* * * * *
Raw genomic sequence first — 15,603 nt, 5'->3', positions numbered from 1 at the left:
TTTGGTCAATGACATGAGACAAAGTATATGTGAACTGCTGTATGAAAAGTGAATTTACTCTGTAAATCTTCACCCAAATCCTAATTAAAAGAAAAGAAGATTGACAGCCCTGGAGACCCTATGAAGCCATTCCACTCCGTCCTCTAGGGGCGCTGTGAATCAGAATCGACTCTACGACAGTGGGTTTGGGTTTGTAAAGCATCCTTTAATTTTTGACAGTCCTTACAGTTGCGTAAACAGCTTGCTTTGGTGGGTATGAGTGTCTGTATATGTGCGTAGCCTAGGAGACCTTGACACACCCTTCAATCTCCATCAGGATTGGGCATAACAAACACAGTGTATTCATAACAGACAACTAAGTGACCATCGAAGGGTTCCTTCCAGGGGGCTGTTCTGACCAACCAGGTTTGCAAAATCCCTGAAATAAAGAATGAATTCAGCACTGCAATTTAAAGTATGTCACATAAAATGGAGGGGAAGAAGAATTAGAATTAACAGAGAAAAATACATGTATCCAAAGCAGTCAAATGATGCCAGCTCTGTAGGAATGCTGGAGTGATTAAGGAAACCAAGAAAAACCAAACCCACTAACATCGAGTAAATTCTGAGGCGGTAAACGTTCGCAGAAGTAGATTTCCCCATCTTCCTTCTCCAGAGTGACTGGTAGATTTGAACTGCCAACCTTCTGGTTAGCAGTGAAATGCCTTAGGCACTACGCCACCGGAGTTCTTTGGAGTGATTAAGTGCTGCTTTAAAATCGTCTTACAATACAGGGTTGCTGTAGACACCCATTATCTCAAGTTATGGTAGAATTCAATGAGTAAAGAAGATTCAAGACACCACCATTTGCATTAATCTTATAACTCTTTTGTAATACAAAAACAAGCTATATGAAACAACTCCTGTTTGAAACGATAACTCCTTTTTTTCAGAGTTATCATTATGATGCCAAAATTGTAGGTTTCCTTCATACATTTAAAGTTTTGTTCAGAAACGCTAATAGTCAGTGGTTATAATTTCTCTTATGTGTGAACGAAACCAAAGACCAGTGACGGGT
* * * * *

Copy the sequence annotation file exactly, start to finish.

Raw genomic sequence first — 15,603 nt, 5'->3', positions numbered from 1 at the left:
TTTGGTCAATGACATGAGACAAAGTATATGTGAACTGCTGTATGAAAAGTGAATTTACTCTGTAAATCTTCACCCAAATCCTAATTAAAAGAAAAGAAGATTGACAGCCCTGGAGACCCTATGAAGCCATTCCACTCCGTCCTCTAGGGGCGCTGTGAATCAGAATCGACTCTACGACAGTGGGTTTGGGTTTGTAAAGCATCCTTTAATTTTTGACAGTCCTTACAGTTGCGTAAACAGCTTGCTTTGGTGGGTATGAGTGTCTGTATATGTGCGTAGCCTAGGAGACCTTGACACACCCTTCAATCTCCATCAGGATTGGGCATAACAAACACAGTGTATTCATAACAGACAACTAAGTGACCATCGAAGGGTTCCTTCCAGGGGGCTGTTCTGACCAACCAGGTTTGCAAAATCCCTGAAATAAAGAATGAATTCAGCACTGCAATTTAAAGTATGTCACATAAAATGGAGGGGAAGAAGAATTAGAATTAACAGAGAAAAATACATGTATCCAAAGCAGTCAAATGATGCCAGCTCTGTAGGAATGCTGGAGTGATTAAGGAAACCAAGAAAAACCAAACCCACTAACATCGAGTAAATTCTGAGGCGGTAAACGTTCGCAGAAGTAGATTTCCCCATCTTCCTTCTCCAGAGTGACTGGTAGATTTGAACTGCCAACCTTCTGGTTAGCAGTGAAATGCCTTAGGCACTACGCCACCGGAGTTCTTTGGAGTGATTAAGTGCTGCTTTAAAATCGTCTTACAATACAGGGTTGCTGTAGACACCCATTATCTCAAGTTATGGTAGAATTCAATGAGTAAAGAAGATTCAAGACACCACCATTTGCATTAATCTTATAACTCTTTTGTAATACAAAAACAAGCTATATGAAACAACTCCTGTTTGAAACGATAACTCCTTTTTTTCAGAGTTATCATTATGATGCCAAAATTGTAGGTTTCCTTCATACATTTAAAGTTTTGTTCAGAAACGCTAATAGTCAGTGGTTATAATTTCTCTTATGTGTGAACGAAACCAAAGACCAGTGACGGGT